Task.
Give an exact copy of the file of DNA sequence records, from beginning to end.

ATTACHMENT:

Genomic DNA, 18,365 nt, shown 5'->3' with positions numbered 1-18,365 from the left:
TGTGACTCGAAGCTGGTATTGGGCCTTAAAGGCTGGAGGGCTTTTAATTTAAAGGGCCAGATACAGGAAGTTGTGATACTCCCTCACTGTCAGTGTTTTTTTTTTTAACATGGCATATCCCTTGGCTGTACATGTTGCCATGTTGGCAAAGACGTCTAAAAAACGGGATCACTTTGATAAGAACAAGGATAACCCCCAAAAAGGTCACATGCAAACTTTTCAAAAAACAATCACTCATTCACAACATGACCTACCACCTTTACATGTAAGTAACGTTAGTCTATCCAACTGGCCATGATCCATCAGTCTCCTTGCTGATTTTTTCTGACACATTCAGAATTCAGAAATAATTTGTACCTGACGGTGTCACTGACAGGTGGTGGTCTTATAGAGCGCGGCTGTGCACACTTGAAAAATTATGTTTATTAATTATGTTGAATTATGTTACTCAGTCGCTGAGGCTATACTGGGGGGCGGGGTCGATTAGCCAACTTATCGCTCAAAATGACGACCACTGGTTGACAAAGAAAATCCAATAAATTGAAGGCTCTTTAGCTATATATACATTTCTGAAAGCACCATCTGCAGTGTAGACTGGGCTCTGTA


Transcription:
Genomic DNA, 18,365 nt, shown 5'->3' with positions numbered 1-18,365 from the left:
TGTGACTCGAAGCTGGTATTGGGCCTTAAAGGCTGGAGGGCTTTTAATTTAAAGGGCCAGATACAGGAAGTTGTGATACTCCCTCACTGTCAGTGTTTTTTTTTTTAACATGGCATATCCCTTGGCTGTACATGTTGCCATGTTGGCAAAGACGTCTAAAAAACGGGATCACTTTGATAAGAACAAGGATAACCCCCAAAAAGGTCACATGCAAACTTTTCAAAAAACAATCACTCATTCACAACATGACCTACCACCTTTACATGTAAGTAACGTTAGTCTATCCAACTGGCCATGATCCATCAGTCTCCTTGCTGATTTTTTCTGACACATTCAGAATTCAGAAATAATTTGTACCTGACGGTGTCACTGACAGGTGGTGGTCTTATAGAGCGCGGCTGTGCACACTTGAAAAATTATGTTTATTAATTATGTTGAATTATGTTACTCAGTCGCTGAGGCTATACTGGGGGGCGGGGTCGATTAGCCAACTTATCGCTCAAAATGACGACCACTGGTTGACAAAGAAAATCCAATAAATTGAAGGCTCTTTAGCTATATATACATTTCTGAAAGCACCATCTGCAGTGTAGACTGGGCTCTGTA